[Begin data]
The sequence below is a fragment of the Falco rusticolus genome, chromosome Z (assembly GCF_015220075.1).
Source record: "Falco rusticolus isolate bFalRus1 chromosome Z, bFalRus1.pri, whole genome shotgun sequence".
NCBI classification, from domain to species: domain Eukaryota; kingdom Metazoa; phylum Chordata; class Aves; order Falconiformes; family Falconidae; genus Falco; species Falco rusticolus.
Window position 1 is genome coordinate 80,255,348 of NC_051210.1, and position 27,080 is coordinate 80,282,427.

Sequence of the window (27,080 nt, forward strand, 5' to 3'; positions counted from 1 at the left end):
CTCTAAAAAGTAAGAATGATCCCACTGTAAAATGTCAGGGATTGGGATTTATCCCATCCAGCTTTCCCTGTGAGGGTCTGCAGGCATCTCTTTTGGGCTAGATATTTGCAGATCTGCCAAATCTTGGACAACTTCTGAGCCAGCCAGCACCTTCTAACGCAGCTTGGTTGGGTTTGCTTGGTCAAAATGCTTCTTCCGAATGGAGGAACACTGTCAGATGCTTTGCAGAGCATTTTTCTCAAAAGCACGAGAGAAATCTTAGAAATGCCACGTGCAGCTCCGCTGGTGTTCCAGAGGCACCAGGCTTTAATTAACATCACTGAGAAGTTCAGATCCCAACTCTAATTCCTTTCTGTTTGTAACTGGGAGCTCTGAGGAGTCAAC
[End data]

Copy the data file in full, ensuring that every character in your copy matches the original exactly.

The sequence below is a fragment of the Falco rusticolus genome, chromosome Z (assembly GCF_015220075.1).
Source record: "Falco rusticolus isolate bFalRus1 chromosome Z, bFalRus1.pri, whole genome shotgun sequence".
NCBI classification, from domain to species: domain Eukaryota; kingdom Metazoa; phylum Chordata; class Aves; order Falconiformes; family Falconidae; genus Falco; species Falco rusticolus.
Window position 1 is genome coordinate 80,255,348 of NC_051210.1, and position 27,080 is coordinate 80,282,427.

Sequence of the window (27,080 nt, forward strand, 5' to 3'; positions counted from 1 at the left end):
CTCTAAAAAGTAAGAATGATCCCACTGTAAAATGTCAGGGATTGGGATTTATCCCATCCAGCTTTCCCTGTGAGGGTCTGCAGGCATCTCTTTTGGGCTAGATATTTGCAGATCTGCCAAATCTTGGACAACTTCTGAGCCAGCCAGCACCTTCTAACGCAGCTTGGTTGGGTTTGCTTGGTCAAAATGCTTCTTCCGAATGGAGGAACACTGTCAGATGCTTTGCAGAGCATTTTTCTCAAAAGCACGAGAGAAATCTTAGAAATGCCACGTGCAGCTCCGCTGGTGTTCCAGAGGCACCAGGCTTTAATTAACATCACTGAGAAGTTCAGATCCCAACTCTAATTCCTTTCTGTTTGTAACTGGGAGCTCTGAGGAGTCAAC